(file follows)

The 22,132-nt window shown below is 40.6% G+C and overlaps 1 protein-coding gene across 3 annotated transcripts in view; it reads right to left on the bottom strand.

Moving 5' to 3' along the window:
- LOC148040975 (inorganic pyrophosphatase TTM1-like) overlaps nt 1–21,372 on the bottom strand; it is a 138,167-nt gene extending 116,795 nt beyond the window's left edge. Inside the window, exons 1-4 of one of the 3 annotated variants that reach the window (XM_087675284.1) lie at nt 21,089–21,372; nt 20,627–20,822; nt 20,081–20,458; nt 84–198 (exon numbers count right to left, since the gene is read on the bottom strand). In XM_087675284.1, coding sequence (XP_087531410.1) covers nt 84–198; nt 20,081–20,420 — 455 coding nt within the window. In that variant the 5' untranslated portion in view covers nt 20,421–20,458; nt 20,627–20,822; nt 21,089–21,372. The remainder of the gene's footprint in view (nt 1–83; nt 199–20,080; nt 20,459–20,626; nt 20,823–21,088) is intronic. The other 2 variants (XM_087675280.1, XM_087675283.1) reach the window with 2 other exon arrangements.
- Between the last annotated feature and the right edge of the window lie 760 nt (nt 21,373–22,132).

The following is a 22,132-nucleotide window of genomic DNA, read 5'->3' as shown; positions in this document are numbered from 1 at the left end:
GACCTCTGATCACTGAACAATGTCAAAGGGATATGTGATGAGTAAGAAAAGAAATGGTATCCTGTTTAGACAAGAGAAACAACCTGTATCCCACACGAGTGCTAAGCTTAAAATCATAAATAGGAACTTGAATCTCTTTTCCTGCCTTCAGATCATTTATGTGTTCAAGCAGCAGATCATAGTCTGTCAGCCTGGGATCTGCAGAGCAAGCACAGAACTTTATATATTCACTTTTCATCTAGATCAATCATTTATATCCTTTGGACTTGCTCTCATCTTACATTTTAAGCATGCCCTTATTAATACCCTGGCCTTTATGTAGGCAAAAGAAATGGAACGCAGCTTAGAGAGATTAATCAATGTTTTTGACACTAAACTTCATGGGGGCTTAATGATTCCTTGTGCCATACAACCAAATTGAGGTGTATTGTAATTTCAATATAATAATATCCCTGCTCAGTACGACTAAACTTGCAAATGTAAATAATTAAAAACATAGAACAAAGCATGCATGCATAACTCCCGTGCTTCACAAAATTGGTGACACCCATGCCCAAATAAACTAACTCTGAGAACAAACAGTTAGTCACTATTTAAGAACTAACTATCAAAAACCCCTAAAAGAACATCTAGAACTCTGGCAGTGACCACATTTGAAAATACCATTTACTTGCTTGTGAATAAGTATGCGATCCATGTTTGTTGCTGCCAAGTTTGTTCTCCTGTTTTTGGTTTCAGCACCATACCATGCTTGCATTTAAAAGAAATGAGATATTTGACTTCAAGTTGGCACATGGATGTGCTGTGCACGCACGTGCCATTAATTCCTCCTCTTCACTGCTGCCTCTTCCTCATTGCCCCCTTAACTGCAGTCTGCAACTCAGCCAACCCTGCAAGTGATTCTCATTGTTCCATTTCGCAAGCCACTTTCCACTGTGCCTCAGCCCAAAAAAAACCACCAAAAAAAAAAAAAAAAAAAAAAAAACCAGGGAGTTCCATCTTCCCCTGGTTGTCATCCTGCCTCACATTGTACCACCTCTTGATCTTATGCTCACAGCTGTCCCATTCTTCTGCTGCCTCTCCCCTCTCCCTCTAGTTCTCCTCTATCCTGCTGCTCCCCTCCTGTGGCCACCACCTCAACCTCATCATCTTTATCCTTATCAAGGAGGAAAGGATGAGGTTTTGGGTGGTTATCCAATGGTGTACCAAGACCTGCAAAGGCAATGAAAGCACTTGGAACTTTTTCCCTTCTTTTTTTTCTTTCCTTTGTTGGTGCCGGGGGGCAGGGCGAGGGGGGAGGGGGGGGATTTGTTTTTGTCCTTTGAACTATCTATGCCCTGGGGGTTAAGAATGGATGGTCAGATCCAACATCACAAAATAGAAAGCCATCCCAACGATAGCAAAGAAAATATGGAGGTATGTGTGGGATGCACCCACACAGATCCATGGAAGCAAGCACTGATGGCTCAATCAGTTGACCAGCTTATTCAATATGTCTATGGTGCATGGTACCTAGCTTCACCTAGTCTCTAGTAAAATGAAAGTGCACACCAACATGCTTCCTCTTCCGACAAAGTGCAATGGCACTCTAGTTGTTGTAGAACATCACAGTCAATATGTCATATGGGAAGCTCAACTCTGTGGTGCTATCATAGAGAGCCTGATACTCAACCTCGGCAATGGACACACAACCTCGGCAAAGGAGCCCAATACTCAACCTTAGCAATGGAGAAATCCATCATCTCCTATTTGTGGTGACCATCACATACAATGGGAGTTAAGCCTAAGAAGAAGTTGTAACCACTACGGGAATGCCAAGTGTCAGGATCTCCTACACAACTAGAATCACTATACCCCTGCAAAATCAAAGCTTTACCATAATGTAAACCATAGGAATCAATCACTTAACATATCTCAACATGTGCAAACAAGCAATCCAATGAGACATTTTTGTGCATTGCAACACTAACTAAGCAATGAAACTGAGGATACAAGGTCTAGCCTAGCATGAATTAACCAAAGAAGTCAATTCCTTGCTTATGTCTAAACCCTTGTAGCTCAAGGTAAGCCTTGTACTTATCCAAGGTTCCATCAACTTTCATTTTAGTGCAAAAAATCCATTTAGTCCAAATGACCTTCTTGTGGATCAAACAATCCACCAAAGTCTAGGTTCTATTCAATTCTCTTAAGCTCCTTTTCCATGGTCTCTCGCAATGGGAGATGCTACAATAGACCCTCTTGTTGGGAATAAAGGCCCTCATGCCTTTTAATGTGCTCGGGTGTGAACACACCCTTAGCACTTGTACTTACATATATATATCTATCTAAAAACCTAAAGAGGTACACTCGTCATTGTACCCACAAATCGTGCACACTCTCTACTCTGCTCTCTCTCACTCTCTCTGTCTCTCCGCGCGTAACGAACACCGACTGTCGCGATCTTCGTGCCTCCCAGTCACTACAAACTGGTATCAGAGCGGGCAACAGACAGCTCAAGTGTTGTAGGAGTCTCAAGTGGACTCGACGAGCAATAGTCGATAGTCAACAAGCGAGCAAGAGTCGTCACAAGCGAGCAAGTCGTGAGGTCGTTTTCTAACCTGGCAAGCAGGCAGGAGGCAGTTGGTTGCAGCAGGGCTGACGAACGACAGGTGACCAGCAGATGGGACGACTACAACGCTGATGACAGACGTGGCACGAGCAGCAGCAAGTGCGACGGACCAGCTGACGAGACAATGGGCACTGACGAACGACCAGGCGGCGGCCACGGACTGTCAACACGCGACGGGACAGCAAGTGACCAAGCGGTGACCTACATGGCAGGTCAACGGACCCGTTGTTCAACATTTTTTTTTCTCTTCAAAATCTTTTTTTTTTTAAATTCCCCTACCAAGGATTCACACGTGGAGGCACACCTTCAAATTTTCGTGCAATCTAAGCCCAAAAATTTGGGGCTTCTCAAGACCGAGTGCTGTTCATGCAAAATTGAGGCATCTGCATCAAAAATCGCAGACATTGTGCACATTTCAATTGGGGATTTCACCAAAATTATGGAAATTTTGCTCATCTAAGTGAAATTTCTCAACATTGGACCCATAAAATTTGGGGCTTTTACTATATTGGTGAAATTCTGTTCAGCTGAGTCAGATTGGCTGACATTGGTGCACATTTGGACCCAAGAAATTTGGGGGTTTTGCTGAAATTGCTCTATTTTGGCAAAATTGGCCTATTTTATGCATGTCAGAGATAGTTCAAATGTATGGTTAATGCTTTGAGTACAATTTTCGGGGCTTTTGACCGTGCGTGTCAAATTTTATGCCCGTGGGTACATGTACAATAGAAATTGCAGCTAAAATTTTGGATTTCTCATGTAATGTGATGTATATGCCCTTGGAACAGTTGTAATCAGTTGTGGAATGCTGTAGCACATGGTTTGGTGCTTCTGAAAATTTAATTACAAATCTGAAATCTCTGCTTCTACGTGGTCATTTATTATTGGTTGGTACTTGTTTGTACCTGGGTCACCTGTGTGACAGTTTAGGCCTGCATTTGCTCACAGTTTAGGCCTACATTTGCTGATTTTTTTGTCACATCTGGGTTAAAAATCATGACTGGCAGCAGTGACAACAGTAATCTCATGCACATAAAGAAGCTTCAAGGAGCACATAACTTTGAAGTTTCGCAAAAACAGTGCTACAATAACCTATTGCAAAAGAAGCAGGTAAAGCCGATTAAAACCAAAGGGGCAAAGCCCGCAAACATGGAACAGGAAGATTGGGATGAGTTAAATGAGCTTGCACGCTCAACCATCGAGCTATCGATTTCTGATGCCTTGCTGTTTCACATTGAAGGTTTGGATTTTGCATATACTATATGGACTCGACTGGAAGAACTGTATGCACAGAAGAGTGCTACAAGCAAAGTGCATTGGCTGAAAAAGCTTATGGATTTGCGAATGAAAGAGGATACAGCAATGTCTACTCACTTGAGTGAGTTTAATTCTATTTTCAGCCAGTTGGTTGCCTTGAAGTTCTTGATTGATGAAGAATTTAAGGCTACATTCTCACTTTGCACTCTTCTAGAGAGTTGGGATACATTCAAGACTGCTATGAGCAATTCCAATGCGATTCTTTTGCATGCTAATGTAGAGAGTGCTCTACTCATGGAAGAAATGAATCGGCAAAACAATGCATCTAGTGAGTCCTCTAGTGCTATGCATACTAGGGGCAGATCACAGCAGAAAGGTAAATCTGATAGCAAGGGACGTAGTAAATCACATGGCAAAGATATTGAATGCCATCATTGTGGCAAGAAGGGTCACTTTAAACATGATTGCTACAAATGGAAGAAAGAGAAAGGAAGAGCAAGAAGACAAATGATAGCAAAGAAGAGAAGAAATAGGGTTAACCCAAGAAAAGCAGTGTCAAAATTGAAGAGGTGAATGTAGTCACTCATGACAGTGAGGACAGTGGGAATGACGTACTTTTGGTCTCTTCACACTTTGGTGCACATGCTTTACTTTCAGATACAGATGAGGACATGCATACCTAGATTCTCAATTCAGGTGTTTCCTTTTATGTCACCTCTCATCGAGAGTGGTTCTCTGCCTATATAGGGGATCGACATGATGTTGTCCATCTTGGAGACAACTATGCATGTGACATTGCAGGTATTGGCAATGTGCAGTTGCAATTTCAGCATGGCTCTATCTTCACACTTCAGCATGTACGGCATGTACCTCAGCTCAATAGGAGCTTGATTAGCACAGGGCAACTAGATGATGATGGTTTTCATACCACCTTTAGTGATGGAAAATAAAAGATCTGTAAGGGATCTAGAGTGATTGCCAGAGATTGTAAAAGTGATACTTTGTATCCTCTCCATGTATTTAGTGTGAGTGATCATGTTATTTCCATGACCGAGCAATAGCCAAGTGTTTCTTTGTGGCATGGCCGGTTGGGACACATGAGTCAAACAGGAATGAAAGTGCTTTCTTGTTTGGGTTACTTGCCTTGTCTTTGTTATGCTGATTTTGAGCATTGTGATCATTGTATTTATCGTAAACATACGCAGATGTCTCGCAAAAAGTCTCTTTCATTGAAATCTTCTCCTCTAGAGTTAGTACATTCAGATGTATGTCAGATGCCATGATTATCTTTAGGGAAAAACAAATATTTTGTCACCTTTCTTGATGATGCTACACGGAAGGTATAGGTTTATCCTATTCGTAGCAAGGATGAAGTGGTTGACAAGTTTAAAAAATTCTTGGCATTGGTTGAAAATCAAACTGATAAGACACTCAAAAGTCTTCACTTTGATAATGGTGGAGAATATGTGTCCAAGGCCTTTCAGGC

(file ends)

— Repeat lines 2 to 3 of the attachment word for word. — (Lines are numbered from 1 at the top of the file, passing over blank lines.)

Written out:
Moving 5' to 3' along the window:
- LOC148040975 (inorganic pyrophosphatase TTM1-like) overlaps nt 1–21,372 on the bottom strand; it is a 138,167-nt gene extending 116,795 nt beyond the window's left edge. Inside the window, exons 1-4 of one of the 3 annotated variants that reach the window (XM_087675284.1) lie at nt 21,089–21,372; nt 20,627–20,822; nt 20,081–20,458; nt 84–198 (exon numbers count right to left, since the gene is read on the bottom strand). In XM_087675284.1, coding sequence (XP_087531410.1) covers nt 84–198; nt 20,081–20,420 — 455 coding nt within the window. In that variant the 5' untranslated portion in view covers nt 20,421–20,458; nt 20,627–20,822; nt 21,089–21,372. The remainder of the gene's footprint in view (nt 1–83; nt 199–20,080; nt 20,459–20,626; nt 20,823–21,088) is intronic. The other 2 variants (XM_087675280.1, XM_087675283.1) reach the window with 2 other exon arrangements.